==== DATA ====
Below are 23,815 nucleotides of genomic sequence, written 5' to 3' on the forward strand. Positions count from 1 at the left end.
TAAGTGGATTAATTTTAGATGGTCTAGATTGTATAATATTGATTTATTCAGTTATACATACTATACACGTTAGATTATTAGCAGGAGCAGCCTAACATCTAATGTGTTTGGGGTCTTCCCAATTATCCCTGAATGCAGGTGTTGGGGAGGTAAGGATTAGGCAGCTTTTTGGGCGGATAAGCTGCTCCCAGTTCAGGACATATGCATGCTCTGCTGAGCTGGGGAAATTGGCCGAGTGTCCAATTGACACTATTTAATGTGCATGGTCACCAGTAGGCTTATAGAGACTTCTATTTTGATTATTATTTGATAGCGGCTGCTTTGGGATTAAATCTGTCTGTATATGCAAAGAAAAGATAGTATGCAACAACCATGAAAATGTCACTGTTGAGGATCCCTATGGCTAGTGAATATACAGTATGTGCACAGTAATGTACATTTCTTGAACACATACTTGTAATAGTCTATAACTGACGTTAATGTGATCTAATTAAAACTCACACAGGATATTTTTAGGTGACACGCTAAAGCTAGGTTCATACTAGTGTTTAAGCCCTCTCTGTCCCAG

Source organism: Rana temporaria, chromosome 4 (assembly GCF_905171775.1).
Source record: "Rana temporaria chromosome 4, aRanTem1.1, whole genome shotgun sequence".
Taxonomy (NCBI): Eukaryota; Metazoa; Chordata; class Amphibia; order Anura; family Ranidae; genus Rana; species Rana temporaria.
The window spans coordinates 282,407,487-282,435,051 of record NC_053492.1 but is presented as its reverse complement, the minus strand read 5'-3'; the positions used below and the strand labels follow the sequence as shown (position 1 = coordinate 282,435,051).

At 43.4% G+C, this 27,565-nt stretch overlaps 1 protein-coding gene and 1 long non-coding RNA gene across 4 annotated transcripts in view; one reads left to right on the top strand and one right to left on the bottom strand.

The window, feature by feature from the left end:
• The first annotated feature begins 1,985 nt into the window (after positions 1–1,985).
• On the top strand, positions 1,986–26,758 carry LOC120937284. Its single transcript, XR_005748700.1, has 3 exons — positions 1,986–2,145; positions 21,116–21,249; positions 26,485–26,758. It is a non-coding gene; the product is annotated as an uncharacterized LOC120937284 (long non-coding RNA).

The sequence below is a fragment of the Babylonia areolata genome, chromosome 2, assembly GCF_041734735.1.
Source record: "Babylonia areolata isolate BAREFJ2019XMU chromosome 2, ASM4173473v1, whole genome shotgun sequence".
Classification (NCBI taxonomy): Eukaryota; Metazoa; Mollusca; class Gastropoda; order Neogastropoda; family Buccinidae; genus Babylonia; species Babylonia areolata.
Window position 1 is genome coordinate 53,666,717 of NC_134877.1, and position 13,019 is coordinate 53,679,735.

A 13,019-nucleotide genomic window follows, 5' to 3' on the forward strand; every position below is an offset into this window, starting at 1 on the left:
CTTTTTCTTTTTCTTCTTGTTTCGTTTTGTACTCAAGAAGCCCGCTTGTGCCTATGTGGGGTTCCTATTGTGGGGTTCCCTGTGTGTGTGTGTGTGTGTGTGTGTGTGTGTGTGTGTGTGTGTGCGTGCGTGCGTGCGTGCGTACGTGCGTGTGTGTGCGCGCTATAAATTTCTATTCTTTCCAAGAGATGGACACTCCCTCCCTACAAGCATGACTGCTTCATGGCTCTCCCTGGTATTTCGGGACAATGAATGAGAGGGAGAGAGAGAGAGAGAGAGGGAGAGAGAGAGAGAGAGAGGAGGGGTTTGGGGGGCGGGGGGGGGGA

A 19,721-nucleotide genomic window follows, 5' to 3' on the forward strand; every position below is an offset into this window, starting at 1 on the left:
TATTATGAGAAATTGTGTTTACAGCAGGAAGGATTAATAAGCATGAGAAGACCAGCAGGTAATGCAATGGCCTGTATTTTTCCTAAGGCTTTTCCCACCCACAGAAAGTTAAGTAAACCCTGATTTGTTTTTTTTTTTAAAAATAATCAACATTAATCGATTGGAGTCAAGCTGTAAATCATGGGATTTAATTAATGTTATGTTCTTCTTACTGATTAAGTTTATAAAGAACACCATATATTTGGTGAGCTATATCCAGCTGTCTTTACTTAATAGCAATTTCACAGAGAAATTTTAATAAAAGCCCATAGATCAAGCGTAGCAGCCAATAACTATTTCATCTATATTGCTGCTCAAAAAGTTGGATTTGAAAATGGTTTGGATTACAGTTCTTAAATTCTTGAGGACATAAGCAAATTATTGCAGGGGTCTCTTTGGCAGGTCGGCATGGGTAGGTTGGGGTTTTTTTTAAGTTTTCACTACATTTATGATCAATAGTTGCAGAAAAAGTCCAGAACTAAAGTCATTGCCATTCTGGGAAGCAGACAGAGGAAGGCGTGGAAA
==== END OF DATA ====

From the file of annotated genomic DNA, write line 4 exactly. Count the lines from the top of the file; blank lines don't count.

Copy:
Source record: "Rana temporaria chromosome 4, aRanTem1.1, whole genome shotgun sequence".